Tropical coral reefs could end up being one of the first victims of climate change. The marine diversity hotspots are threatened and declining as a result of global warming, ocean acidification, a deterioration of water quality, as well as diseases of reef-building organisms, and their growth is unable to keep up with the projected rise in sea levels.
Findings, now published in Scientific Reports, are based on an examination of 22 drill cores collected from the Belize barrier reef and atolls, the largest reef system in the Atlantic Ocean. The research focused on identifying and dating coral growth and accretion rates over the past 9,000 years.
Professor Eberhard Gischler, head of the biosedimentology working group at Goethe University Frankfurt’s Institute of Geosciences, and other scientists reexamined the specimens Gischler and Dr. J. Harold Hudson, Miami, U.S., had collected between 1995 and 2002 .
Having dated the corals, the team then identified the distances between them in the drill cores to estimate their growth rates. “Our data show that coral accretion rates in Belize decreased during the Holocene. While at 3.36 millimeters per year, the average accretion rates of reef margins are in the same range as other regions in the western Atlantic, they are somewhat lower than those in the Indo-Pacific.”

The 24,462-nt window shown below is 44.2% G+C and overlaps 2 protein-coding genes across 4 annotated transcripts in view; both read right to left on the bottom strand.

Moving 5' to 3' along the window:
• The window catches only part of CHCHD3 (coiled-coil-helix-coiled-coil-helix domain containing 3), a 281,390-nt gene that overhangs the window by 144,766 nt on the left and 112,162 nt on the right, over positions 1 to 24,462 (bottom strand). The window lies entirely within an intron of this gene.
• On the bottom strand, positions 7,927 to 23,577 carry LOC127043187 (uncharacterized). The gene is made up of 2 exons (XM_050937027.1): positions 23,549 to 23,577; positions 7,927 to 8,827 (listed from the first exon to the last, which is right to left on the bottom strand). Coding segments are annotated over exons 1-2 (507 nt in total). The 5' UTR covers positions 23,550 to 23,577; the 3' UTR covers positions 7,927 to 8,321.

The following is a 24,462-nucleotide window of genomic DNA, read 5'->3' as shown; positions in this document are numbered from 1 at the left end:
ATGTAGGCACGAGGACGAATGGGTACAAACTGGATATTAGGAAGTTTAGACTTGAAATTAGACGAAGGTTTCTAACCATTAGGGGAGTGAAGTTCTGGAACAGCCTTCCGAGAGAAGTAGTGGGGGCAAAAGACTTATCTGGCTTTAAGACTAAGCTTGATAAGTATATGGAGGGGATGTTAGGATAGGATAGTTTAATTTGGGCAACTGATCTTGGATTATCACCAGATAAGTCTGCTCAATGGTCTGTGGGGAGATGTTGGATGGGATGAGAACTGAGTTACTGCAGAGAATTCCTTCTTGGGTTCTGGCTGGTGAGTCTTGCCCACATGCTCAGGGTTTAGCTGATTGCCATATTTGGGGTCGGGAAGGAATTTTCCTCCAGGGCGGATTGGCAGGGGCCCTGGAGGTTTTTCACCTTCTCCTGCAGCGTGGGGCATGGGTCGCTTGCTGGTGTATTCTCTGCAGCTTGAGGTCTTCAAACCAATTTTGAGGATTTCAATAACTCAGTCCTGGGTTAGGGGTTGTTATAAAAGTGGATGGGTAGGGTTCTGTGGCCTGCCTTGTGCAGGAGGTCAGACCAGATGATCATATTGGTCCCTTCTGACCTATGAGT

This has both an important impact on the future of tropical island-nations especially, which are either based on or protected by coral reef structure, and is also interesting in the context of climate change, Gischler explains. “The growth rates are at the lower end of the United Nations’ Intergovernmental Panel on Climate Change’s (IPCC) predictions of future sea-level rise until 2100.”
The research confirms the drastic decline in live coral in the Caribbean, where many reefs are no longer dominated by corals, but fleshy algae as well as weedy, generalistic taxa. Looking at the evolution over time, Gischler and his colleagues found that stress-tolerant, reef-building corals predominate in the older sections.